The Huawei P30 Pro has Google’s Android 9 Pie operating system at its heart, but it’s coated in the firm’s EMUI interface, which is still a hit or miss offering.
EMUI removes the app drawer as standard (you can enable it in the settings), displaying all your app icons across home screens (like iOS on iPhone), and changes the theme to a more pop-arty look which we feel lacks the polish and class of stock Android.
There’s no doubt that EMUI has fans, but for us it’s not as slick as Google’s stock OS, or lighter skins from other manufacturers.
There’s a theme store app installed on the handset, allowing you to download a variety of free and paid-for themes to change the look of your home screens.
While the P30 Pro comes with Google’s suite of apps installed, Huawei has seen fit to also pre-install a selection of its own apps, some of which duplicate what’s offered by Google.
There are browser, email, app store, music and video apps from Huawei, but we’ve found that Google’s versions of these are easier to use, run smoother and look better. There’s no way to uninstall the Huawei apps either – we resorted to hiding them all in a folder on the home screen.
EMUI does have its advantages though, with various customization controls on offer if you venture into the depths of the settings menus. One feature we particularly liked was the always-on display, which shows you the time, date, battery status and notification icons when the phone is locked and the screen off.
It made checking those things as easy as simply glancing at the phone, and unlike some always-on displays it didn’t appear to have a negative impact on battery life.
Movies, music and gaming
As the Huawei P30 Pro is a flagship phone, it’s no surprise to find that it excels when it comes to media consumption.
It may ‘only’ have a Full HD+ display, but video still looks great on it, and the large screen provides plenty of real estate for your Netflix binges. Colors aren’t quite as vibrant, and detail (or extremely close inspection) not as fine, as on Samsung’s Super AMOLED panels, but you’ll probably not notice.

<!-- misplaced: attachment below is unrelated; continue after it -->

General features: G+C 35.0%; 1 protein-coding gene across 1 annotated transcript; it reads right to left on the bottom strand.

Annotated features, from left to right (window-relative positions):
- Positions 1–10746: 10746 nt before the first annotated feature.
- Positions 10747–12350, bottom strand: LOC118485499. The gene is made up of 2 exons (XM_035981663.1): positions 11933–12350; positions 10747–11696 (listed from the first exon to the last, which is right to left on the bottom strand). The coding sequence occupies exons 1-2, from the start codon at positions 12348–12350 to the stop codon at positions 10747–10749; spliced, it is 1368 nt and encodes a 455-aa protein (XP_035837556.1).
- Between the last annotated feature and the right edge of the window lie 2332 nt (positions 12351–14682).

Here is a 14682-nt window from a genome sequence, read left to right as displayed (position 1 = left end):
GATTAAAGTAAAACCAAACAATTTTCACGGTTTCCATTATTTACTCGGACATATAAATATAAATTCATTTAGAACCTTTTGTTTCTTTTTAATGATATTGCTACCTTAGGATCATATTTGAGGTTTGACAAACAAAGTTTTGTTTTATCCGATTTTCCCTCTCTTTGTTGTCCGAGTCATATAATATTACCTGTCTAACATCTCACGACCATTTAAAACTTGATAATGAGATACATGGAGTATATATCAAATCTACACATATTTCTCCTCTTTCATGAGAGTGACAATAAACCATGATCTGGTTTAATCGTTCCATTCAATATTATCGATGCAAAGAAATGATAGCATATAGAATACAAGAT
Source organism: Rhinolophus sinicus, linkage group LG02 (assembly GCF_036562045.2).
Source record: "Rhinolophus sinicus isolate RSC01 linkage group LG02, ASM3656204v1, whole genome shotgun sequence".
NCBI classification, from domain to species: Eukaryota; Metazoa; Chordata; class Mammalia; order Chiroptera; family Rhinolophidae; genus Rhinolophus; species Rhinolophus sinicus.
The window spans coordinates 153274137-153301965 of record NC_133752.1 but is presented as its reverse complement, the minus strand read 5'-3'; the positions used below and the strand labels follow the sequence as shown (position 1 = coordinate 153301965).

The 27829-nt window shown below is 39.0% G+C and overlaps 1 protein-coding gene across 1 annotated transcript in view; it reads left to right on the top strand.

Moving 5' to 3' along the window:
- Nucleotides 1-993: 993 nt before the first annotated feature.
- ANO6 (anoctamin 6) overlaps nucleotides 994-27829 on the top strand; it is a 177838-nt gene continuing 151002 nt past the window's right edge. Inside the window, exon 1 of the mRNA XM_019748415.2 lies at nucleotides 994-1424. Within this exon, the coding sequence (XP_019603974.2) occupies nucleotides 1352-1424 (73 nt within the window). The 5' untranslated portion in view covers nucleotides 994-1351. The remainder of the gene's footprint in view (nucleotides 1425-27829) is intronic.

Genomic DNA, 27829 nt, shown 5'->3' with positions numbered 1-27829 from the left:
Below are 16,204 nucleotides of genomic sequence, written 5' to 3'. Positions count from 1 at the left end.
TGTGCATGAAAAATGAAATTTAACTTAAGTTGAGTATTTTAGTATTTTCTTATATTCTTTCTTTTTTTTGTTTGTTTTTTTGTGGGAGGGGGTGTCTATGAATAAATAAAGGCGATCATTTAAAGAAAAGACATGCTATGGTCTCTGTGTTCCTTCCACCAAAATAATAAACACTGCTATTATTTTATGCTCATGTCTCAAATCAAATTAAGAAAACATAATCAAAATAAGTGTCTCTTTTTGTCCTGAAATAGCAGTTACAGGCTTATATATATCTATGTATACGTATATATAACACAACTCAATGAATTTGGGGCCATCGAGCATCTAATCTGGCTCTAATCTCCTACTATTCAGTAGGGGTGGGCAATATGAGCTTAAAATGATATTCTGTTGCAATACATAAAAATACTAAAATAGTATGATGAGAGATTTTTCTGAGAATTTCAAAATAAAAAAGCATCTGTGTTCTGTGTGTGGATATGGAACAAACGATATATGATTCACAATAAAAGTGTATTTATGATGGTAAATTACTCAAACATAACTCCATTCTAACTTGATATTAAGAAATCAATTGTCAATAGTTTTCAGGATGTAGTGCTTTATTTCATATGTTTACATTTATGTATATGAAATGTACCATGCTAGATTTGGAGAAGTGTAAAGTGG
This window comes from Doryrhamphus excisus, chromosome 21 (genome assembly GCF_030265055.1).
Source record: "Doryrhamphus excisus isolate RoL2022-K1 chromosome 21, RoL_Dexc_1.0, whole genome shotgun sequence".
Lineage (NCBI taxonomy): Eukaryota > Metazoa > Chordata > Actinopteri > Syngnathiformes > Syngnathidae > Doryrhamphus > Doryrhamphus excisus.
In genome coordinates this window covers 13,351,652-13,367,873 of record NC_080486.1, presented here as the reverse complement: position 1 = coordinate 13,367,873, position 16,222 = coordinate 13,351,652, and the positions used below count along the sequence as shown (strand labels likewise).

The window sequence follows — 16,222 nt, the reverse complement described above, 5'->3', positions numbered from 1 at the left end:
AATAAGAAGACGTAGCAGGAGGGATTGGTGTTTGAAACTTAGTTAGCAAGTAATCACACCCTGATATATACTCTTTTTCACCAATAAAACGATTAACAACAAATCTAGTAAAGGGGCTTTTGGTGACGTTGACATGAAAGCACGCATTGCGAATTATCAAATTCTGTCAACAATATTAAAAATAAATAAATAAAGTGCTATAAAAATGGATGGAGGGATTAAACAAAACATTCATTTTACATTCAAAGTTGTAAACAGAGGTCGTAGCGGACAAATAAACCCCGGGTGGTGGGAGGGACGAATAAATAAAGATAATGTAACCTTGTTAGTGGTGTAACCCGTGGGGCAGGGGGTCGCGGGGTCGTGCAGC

The single, down-firing speaker is a shame though, as it’s easily muffled when holding the phone in landscape, and doesn’t provide a stereo sound experience; and while it’s loud enough to fill a room with music, audio lacks clarity at higher volumes.
Gaming is a fluid experience, with short load times and graphics able to be cranked up to the maximum for ultimate clarity. Low-impact games such as Paper.io 2 and FC Pro felt slick under the finger, while more intensive titles, including Pokemon Go and Clash Royale also ran well.
For gamers wanting to push the P30 Pro further, it also handles big titles such as Fortnite, Real Racing 3 and PUBG well, with an improved heat pipe and vapor cooling chamber inside the handset preventing it from getting too hot during intensive sessions.
Performance and specs
The Huawei P30 Pro packs in a Kirin 980 chipset and 8GB of RAM, giving the handset plenty of grunt under the hood.
This means the P30 Pro is capable of handling any app you throw at it, with swift load times and the ability to render graphically demanding games such as PUBG (PlayerUnknown’s Battleground) on the highest settings without skipping a beat.
We ran Geekbench 4 a number of times, and the P30 Pro averaged a multi-core score of 9,669. That’s not as high as the Samsung Galaxy S10 Plus, which managed 11,002, but it’s still a respectable score for a flagship device.
In short, the P30 Pro may not perform to quite the same levels as the new Samsung, but you’d be unlikely to notice much difference if you ran the two phones side by side.
Depending on where you are in the world, the P30 Pro comes in 128GB, 256GB and 512GB variants. The 128GB model is the most affordable, and for most offers more than enough storage – and as we’ve mentioned there’s also support for the new nanoSD card format if you want to expand on the internal space.
If you inspect the front of the Huawei P30 Pro closely you’ll notice there isn’t an earpiece speaker for calls. That’s because Huawei has built the speaker into the screen of the handset, so putting your ear to the top portion of the display will provide you with audio for calls.
We found this resonating speaker to be a little quieter than a traditional speaker, but we were still able to clearly hear the person on the other end of the line most of the time.